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Recognise inner talents, says celebrated author

Lily B Libo-on / 26 February 2012

DUBAI — The next 20 years will be the most frightening time in business, but also the most inspiring time for leaders whose little acts of humility, daily innovations and maximisation will bring about a tsunami of change, said Robin Sharma, Canadian author during his talk, Leader Without A Title.

He was speaking to guests and members of the Institute of Chartered Accountants of India (Abu Dhabi and Dubai) Chapters at the Dubai Men’s College Auditorium on Saturday.

Sharma, whose latest book The Leader Who Had No Title created waves of enthusiasm the world over, told the 1,150-strong audience that the old model of leadership that needs to have a title is now obsolete. “Before, if you were not a CEO, you could not show leadership. Now, leadership is not about a title or about a business card with your position but realising what makes you special and recognising the gifts that make you a genius.”

He also said that technology has brought a new way of life to people, but it should not take away the humaneness out of people. “In most cases, technology has made us forget how to be humane. The true mark of a leader is how big you are  when everyone is against you. Leadership is what you do when the whole world is looking at you. Fundamentally, leaders are those who trust their vision to get things to the next level even when no one trusts their capability to bring about such change,” he said.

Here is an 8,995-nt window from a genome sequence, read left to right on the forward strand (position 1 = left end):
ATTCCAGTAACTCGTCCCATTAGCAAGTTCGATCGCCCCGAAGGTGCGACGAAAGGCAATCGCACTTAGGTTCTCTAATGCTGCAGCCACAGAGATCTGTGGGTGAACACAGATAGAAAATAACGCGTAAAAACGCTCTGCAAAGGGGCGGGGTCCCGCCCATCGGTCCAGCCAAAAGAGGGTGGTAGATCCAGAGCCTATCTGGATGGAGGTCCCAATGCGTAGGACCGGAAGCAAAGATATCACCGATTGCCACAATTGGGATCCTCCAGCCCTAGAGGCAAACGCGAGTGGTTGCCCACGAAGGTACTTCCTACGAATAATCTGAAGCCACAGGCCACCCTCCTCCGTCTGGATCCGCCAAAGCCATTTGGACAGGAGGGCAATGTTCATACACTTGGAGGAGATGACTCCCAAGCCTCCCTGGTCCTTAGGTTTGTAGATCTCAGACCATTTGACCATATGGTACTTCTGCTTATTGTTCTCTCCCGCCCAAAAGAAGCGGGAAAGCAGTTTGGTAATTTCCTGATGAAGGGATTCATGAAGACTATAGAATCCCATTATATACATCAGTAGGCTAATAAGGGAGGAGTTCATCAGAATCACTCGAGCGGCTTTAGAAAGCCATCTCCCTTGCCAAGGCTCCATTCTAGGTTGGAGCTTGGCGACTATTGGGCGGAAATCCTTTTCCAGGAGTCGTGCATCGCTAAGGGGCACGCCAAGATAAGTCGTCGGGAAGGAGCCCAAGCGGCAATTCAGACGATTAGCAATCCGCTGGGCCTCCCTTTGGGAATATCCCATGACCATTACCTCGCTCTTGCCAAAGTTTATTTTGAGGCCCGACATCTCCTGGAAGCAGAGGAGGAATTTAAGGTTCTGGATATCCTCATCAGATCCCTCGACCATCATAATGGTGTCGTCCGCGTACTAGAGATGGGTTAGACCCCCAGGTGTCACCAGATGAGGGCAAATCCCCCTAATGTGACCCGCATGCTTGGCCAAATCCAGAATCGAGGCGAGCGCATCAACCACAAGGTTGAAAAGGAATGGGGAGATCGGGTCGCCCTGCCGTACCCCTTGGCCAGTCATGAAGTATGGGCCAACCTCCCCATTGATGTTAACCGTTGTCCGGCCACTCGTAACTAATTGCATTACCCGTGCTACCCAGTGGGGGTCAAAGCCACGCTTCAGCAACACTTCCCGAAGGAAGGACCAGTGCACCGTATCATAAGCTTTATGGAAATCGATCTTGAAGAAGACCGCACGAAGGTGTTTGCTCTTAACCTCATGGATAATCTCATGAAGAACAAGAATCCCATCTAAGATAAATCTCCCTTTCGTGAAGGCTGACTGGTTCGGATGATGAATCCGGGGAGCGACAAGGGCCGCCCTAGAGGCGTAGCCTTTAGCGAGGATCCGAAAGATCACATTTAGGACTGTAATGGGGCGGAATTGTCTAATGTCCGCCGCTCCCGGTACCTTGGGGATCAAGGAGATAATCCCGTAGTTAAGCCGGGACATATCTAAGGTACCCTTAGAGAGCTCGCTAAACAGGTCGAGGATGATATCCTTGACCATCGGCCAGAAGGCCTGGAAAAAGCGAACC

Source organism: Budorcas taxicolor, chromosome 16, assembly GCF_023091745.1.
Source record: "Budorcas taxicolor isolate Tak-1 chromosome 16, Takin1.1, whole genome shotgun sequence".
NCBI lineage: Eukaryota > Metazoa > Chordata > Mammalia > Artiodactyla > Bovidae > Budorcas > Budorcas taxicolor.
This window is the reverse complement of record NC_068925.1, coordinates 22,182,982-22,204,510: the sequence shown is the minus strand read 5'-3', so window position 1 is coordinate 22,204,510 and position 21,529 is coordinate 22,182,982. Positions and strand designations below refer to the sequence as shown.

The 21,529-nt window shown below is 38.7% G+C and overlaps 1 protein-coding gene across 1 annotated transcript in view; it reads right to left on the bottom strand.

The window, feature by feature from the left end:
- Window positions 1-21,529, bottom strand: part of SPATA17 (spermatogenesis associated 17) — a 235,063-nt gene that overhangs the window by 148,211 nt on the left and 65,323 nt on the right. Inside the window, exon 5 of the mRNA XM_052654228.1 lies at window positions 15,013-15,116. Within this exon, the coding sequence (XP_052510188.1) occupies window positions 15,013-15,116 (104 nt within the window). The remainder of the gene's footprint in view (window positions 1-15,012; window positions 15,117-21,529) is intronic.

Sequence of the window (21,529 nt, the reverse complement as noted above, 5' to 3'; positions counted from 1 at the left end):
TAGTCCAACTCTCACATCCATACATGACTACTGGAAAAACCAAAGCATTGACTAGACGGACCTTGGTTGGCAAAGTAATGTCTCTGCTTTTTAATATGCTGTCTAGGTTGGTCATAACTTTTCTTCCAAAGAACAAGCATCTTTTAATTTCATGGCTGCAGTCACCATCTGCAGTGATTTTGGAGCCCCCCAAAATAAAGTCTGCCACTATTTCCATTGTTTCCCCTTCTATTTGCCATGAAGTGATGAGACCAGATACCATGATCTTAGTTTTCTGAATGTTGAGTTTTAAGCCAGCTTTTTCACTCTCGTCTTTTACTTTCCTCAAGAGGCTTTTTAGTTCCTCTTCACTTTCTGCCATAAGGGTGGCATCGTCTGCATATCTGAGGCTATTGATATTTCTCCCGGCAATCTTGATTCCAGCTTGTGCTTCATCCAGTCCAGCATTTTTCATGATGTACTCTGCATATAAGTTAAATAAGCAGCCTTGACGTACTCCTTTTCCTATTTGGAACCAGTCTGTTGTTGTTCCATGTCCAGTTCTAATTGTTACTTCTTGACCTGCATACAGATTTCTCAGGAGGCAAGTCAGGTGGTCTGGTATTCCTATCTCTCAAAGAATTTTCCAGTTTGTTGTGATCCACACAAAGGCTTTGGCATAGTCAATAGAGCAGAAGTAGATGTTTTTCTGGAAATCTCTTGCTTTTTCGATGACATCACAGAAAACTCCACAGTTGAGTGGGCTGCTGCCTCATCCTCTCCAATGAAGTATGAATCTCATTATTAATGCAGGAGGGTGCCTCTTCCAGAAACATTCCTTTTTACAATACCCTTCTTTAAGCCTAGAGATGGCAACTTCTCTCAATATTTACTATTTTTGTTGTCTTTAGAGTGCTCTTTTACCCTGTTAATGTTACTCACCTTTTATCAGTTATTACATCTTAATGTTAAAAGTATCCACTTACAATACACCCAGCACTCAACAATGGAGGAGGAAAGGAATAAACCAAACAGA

Sharma said that leadership is about living by your values and developing others to become leaders. But many cannot do this because they are busy doing the wrong things. “Spend the best hours doing great things. Many of us spend most of the time doing fake things such us spending hours answering phone calls instead of focusing on real work.”

He stressed that to be productive, one should spend an hour a day at least without a mobile phone and other electronic devices and employ strategic rudeness by saying ‘No’ to people who distract him. One should choose specialisation over generalisation, start a day by doing five valuable things, and achieve things when it is difficult.


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